Trust don’t require any court oversight in order to be administered. And in order to create a Trust, all you have to do is have something in writing and signed. You don’t technically even need to have it notarized, although most Trusts are notarized and they probably should be, but that’s not a legal requirement that they be notarized.

Trusts tend to be a lot more flexible because you can leave your assets to your children or your beneficiaries, and you can have all sorts of flexibility in how you leave your assets to them. So, you can leave something in a child’s Trust that holds their assets until a certain age, or you can leave something to your grandchild and also hold that until they reach a certain age. There’s all sorts of flexibility that you can build into your Trust that is much harder to do under a Will because the Will has to go to court and through the probate process in order to be administered.

So that is some differences between a Will and a Trust, and I think you’ll see that they’re very different documents.

Trust and will disputes are confusing because the way you see your family and their assets can be very different from how the law sees it.  You may see your family as one group of people related by blood.  If one of your siblings is taking advantage of your parents, then you should be able to step in and help protect them.  Or if your parents pass away and their assets are not being distributed according to your parents’ desires, then you should be able to place all the assets in a big pile and force a proper distribution among your family members.Asset Puzzle.jpg

Well not so fast.  The law makes things complicated because it does not see these issues as a “family” problem.  Instead, the law sees individual people, each with their own set of rights—some rights being enforceable now and some being enforceable later (if at all). 

For example, if a parent is being controlled by one sibling and that sibling has taken control of the parents’ trust, you cannot simply demand a Trust accounting from the bad brother or sister.  Why not?  Because you do not have a current right to do that.  When a parent creates a revocable Trust the Trustee only owes a duty to the Trust creator (called a Settlor—i.e., the parent).  Therefore, only a parent can demand an accounting from the Trustee—no one else has that right and no one else can enforce the parents’ rights.  The exception is if a conservator is appointed on behalf of the parent, then the conservator can exercise the parent’s right and force an accounting from the Trustee.  Once the parent dies and the children become vested beneficiaries of the Trust, then the children can demand an accounting (including an accounting for the period while the parent was still alive). 

It may seem like a family matter to you when a sibling is wreaking havoc with a parent, but the law sees individual people with individual rights—not a family matter.

The same is true for disputes over a parents’ assets after they die.  You may see a pile of assets your parents owned while they were alive, all of which they controlled and benefitted from.  Things like their home, joint bank accounts, life insurance, retirement accounts, brokerage accounts, bank accounts, CD’s, etc.  If your parents owed all of these assets then you should be able to deal with them in a single action, just pile them on the table and let the dispute begin. (See our previous discussion on how assets pass at death.)

But after death, the law sees assets very differently.  The law places each asset in its own box that is governed by its own set of rules.  The assets titled in the name of a Trust pass under Trust law, but they have nothing to do with assets passing by beneficiary designation—like life insurance and retirement accounts.  And joint assets pass under their own law, which is different from assets held in an individual’s sole name, which passes under a Will as part of the probate estate.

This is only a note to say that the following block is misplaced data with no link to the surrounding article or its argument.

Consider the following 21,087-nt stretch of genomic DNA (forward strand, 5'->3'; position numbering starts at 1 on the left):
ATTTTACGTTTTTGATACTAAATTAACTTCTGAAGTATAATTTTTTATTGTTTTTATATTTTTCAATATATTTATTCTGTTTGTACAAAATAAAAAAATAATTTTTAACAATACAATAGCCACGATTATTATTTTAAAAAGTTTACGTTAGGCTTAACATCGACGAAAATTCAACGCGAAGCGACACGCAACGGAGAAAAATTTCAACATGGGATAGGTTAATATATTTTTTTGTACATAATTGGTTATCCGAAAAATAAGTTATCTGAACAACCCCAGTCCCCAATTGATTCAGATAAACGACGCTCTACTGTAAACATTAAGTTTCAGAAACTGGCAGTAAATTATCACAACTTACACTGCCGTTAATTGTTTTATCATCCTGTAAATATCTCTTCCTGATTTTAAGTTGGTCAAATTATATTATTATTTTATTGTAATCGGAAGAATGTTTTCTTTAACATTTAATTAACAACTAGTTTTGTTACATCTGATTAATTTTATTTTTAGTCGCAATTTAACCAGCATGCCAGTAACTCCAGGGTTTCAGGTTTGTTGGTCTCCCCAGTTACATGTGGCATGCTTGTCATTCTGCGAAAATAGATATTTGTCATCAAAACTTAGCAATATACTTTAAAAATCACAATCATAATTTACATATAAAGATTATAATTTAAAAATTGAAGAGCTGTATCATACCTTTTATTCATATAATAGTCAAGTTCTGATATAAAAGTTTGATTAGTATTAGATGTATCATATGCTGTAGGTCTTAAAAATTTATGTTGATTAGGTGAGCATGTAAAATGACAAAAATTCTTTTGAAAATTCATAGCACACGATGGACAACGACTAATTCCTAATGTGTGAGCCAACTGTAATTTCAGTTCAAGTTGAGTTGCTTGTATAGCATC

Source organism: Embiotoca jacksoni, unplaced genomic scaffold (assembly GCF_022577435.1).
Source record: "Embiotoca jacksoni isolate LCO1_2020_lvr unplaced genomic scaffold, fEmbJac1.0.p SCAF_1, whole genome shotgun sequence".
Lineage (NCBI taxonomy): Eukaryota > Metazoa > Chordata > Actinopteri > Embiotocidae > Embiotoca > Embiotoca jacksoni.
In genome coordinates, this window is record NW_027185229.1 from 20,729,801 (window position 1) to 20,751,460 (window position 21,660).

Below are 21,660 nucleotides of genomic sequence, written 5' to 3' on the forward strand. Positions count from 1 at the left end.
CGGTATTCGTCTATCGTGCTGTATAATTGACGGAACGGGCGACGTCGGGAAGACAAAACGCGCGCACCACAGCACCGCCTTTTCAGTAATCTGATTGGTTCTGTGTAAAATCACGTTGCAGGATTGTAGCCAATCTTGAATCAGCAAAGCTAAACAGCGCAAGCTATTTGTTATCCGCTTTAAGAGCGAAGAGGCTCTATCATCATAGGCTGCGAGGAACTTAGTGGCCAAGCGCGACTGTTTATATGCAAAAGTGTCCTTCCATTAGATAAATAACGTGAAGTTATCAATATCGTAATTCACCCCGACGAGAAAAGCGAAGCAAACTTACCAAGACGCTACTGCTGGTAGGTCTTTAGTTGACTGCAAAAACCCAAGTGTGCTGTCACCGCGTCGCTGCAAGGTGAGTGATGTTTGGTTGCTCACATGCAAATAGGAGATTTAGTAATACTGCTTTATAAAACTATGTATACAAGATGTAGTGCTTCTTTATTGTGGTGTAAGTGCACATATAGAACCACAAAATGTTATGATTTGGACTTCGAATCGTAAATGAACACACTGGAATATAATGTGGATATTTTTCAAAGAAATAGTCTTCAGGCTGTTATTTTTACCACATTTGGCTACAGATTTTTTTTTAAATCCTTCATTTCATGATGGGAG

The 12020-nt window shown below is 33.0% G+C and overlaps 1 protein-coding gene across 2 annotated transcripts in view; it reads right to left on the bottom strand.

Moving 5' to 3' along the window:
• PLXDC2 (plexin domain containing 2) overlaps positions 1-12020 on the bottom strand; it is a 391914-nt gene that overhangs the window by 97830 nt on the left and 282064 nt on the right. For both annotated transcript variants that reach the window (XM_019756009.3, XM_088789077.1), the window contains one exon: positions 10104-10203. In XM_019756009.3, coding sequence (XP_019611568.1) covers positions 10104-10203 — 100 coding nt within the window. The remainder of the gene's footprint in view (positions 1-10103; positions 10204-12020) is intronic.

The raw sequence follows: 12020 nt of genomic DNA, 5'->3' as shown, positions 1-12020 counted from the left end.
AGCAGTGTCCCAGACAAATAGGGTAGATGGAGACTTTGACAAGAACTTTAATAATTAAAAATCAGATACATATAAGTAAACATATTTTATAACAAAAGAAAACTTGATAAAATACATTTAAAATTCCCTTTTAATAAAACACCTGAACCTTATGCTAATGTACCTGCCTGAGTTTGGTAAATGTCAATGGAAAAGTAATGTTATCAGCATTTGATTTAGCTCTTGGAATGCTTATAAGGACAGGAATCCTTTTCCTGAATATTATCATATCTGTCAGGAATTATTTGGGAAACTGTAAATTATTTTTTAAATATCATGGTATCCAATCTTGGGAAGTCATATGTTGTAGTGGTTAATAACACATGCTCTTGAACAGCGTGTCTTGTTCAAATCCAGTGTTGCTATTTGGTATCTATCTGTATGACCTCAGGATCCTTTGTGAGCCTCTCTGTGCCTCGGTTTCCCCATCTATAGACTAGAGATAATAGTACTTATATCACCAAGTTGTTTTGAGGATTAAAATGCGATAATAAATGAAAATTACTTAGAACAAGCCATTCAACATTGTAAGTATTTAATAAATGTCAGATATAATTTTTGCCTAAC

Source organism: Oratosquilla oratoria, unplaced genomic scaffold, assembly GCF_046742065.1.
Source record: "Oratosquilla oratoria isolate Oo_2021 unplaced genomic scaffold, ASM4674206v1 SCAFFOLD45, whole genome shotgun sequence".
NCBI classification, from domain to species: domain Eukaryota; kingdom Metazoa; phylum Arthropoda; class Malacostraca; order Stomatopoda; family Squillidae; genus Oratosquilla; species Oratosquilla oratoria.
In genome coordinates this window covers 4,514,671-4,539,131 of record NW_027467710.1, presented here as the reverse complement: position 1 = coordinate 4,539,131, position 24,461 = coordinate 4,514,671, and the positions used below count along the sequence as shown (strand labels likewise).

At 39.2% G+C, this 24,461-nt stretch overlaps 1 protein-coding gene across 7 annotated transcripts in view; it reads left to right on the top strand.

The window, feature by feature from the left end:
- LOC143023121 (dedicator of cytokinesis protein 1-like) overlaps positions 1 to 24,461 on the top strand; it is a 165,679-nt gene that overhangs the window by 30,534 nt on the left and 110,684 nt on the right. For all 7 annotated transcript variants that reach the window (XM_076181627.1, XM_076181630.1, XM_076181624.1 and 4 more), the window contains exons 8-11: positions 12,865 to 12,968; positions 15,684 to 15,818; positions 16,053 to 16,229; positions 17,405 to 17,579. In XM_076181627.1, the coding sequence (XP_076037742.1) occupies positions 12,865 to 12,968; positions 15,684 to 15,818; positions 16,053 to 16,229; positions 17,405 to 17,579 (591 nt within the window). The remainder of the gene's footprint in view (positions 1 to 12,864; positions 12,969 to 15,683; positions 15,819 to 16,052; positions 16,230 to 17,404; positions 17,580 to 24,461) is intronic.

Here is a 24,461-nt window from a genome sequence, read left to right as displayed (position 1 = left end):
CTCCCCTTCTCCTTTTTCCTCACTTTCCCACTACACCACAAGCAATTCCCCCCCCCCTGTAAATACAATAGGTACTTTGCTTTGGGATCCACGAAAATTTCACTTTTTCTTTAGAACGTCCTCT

Filing a Trust contest will help to undue assets passing under a Trust, but it does nothing for assets passing by joint tenancy or beneficiary designations.  So all those life insurance proceeds and retirement accounts have to be contested in different legal actions.  It is not uncommon to have a Trust contest petition, a Will contest petition, and a third type of probate petition all in a single matter. 

Why is this all so confusing?  Thanks to a few centuries of legal evolution where people came up with new and exciting ways to side-step Wills and the probate process.  Things like Trusts, joint tenancy, and beneficiary designations were meant to make passing assets easier.  That may be true when a parent plans out their assets ahead of time.  But when things go astray and assets have been wrongly distributed, this maze of laws governing different types of assets can be a difficult obstacle to overcome.

So beware, family issue involving Trusts and Wills are far more complicated than they appear.  

I get calls every week from California Trust, Last Will, and Estate beneficiaries complaining that they can’t get their brother or sister, who is the Trustee and Executor of their parents’ estate plan, to provide copies of the parents’ estate plan after the parents have died.

I usually suggest the following. First, send a letter to the Trustee and Executor politely requesting the entire Trust, including amendments, and Last Will for both parents. Include the following language in the letter: 

A.         Please Provide True Copy of California Will

Under California Probate Code Section 8200, you, as Executor of Mom’s and Dad’s estates, are required to deliver mom’s and dad’s Last Wills to the County Superior Court where mom and dad died within 30 days of mom’s and dad’s respective deaths. Please note, if I am damaged by your failure to deliver moms’ and dad’s Last Wills to the Superior Court you will be liable for my damages. (See Probate Code section 8200(b).)